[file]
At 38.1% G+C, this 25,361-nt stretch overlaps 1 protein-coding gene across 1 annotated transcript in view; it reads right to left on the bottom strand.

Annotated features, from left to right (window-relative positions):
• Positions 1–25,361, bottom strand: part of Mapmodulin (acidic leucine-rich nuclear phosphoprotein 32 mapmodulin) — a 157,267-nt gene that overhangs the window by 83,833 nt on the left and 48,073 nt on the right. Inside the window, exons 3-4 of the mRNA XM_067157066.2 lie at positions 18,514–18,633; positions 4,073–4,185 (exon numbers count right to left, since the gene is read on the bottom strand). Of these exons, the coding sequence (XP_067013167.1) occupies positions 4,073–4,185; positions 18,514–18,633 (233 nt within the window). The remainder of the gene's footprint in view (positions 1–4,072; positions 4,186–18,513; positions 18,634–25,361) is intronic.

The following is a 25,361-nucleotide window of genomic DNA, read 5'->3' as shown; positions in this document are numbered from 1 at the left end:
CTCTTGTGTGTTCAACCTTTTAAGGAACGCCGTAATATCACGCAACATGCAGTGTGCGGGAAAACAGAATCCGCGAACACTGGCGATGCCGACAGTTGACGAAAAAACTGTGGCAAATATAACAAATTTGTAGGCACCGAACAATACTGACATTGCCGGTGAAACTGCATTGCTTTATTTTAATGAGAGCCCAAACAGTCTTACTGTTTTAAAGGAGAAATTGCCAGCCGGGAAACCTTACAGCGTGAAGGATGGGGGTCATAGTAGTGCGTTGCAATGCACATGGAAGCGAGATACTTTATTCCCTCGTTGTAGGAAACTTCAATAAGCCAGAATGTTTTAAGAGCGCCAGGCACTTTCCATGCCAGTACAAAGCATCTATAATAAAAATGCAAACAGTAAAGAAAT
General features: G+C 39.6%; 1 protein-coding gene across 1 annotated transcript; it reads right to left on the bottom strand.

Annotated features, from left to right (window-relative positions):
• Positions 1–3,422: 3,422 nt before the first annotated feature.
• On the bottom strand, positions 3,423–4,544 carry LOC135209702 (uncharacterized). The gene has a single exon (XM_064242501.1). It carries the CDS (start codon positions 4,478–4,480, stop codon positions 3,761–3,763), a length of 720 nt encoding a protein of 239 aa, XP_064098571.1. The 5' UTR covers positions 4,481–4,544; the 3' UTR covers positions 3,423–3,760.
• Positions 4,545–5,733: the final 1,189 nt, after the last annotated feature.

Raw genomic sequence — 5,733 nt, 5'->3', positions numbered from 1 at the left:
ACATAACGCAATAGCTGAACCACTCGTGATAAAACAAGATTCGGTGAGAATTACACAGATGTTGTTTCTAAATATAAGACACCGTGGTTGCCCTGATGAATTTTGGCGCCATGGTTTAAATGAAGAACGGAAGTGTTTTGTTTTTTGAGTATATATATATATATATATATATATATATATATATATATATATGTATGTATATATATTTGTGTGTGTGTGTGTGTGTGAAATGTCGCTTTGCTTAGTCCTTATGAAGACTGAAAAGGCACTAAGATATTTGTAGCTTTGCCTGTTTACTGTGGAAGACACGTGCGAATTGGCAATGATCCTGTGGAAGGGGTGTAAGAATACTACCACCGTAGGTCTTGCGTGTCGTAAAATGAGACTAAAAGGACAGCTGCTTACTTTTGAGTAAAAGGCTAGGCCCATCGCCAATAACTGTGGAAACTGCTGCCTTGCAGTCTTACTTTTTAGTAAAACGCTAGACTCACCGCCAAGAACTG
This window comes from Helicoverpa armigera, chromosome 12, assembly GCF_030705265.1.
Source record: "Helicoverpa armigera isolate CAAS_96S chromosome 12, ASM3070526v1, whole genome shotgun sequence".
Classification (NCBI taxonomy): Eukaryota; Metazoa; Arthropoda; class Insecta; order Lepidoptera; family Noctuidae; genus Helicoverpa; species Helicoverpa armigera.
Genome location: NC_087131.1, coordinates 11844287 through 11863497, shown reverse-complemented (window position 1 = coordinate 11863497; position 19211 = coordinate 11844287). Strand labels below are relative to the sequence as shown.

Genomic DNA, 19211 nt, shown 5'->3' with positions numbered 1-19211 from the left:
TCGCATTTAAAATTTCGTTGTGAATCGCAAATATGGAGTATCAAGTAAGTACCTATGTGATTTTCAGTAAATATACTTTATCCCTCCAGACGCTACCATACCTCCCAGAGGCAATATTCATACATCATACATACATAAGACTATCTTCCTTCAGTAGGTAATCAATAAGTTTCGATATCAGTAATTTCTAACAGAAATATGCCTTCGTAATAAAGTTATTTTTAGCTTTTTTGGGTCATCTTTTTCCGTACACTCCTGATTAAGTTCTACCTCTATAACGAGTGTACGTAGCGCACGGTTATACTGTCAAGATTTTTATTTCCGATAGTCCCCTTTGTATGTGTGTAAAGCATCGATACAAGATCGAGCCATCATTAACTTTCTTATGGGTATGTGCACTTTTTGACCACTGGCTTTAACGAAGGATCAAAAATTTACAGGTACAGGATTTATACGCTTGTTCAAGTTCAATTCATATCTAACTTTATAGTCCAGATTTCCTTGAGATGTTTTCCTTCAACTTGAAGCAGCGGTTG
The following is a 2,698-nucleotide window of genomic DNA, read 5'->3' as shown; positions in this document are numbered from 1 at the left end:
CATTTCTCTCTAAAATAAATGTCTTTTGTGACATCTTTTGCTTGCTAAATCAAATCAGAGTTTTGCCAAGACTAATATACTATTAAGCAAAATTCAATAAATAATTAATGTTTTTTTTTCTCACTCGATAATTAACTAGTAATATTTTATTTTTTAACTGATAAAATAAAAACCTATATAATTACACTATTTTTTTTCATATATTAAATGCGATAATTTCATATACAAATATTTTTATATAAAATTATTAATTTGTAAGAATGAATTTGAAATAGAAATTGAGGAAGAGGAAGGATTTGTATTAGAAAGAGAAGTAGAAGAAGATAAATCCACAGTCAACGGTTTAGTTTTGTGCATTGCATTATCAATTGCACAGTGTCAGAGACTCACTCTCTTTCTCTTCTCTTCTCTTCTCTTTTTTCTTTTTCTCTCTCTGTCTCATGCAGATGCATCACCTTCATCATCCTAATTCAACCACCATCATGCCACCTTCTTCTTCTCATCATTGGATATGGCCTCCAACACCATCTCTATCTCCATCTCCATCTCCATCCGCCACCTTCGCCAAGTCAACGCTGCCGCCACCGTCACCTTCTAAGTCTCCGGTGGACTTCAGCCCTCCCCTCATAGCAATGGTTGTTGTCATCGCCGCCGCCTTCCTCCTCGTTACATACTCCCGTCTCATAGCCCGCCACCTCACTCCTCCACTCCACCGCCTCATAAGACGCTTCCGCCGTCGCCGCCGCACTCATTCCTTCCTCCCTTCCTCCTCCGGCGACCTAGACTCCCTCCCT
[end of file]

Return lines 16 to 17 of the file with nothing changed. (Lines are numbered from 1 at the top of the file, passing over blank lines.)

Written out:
Genome location: NC_087131.1, coordinates 11844287 through 11863497, shown reverse-complemented (window position 1 = coordinate 11863497; position 19211 = coordinate 11844287). Strand labels below are relative to the sequence as shown.

Genomic DNA, 19211 nt, shown 5'->3' with positions numbered 1-19211 from the left: